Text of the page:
TWENTY years ago, people who earned an MBA degree were regarded with special respect in China. They were also favorites of local and international companies eager to recruit management professionals comfortable with the economic reforms and developments taking place in the country.
But now, it's no big deal if someone says they're doing an MBA because these programs have been fairly common in China.
What makes the MBA degree valuable is no longer its glorious title but the true skills - both hard and soft - that students can learn and use.
And that's exactly what BI Norwegian Business School, which runs a BI-Fudan MBA program with Shanghai's Fudan University, has been offering for in the past 17 years in the city.
As one of the top business schools in Europe, BI Norwegian Business School was the first foreign educational institution to get an approval from the Ministry of Education in China to set up a joint venture.
"I think it was a natural choice for our school to launch the program in Shanghai because the city is the financial center and business hub of China and Fudan is one of the country's top universities," said Sissel Hammerstrom, program director of the BI-Fudan MBA program.
Established in 1996, the BI-Fudan program first ran a master of change management program. This was changed into an MBA program after the Ministry of Education in China allowed joint-venture educational establishments to run MBA programs in 2003.
In the past 10 years, MBA schools and programs have been mushrooming in China, which gives applicants a dizzying array of options for advanced courses to acquire new skills and help advance their careers.
"Competition is increasing, but we are confident because we have been here for a very long time and are experienced," Hammerstrom said.
"We also have a strong partner - Fudan," she added.
Hammerstrom said BI NBS has a deeper understanding of China than other schools, as it has seen the process of the changing economy in China over the past 17 years.
Thanks to this experience, BI NBS faculties are very knowledgeable about China and the Chinese market, and thus can present Western cases more relevant to Chinese students, she said.
The BI-Fudan MBA program is a two-year part-time program that allows students to study while working.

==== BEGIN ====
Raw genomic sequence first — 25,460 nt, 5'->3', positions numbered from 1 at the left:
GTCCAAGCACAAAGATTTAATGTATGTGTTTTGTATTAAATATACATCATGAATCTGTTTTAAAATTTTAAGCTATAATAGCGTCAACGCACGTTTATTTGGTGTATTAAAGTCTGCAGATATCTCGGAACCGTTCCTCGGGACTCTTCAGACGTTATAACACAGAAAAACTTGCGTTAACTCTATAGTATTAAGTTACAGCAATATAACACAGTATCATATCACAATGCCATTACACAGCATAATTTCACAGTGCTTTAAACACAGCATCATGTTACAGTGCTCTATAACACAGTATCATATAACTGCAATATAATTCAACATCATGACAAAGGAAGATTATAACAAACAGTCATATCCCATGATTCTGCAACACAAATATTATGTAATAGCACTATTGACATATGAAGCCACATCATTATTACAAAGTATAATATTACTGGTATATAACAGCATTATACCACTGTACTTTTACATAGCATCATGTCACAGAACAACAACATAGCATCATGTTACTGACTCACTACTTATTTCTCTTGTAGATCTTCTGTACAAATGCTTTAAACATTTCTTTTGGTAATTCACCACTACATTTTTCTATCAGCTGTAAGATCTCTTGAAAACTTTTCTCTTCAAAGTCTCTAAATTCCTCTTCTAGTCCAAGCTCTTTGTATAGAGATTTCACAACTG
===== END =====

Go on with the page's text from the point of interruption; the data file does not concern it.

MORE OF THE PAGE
BI-Fudan advocates MBA students have a job so that they can apply their learning in the workplace right away.
Students on the BI-Fudan MBA program are required to have a bachelor's degree plus five years' working experience or a college diploma and 10 years' experience in a management position.
These requirements at BI-Fudan are higher than usual among MBA centers and obviously preclude fresh graduates.
"To do an MBA is more useful if students have more relevant work experience. Besides, they can contribute more in class as half of the process is learning from each other," Hammerstrom said.
At the BI-Fudan MBA program, students also have more international exposure and can nurture their own entrepreneurship through exchanges to top universities, such as University of California, Berkeley, in the United States, Nanyang Technological University in Singapore and IE Business School in Madrid.
The BI NBS now has around 20,000 students annually. On the BI-Fudan MBA program, the average age of its students is 33.7 years old, and nearly 90 percent come from foreign invested enterprises.
In 2013, the program plans two intakes of 120 students in two classes (June and December), aiming for 50 percent of foreign students to keep the class diversified. Tuition fees are 288,000 yuan (US$45,000).
"China is becoming more important. Many countries are related to China in different ways. Thus, a lot of foreigners want to do an MBA here and feel the Chinese culture," Hammerstrom said.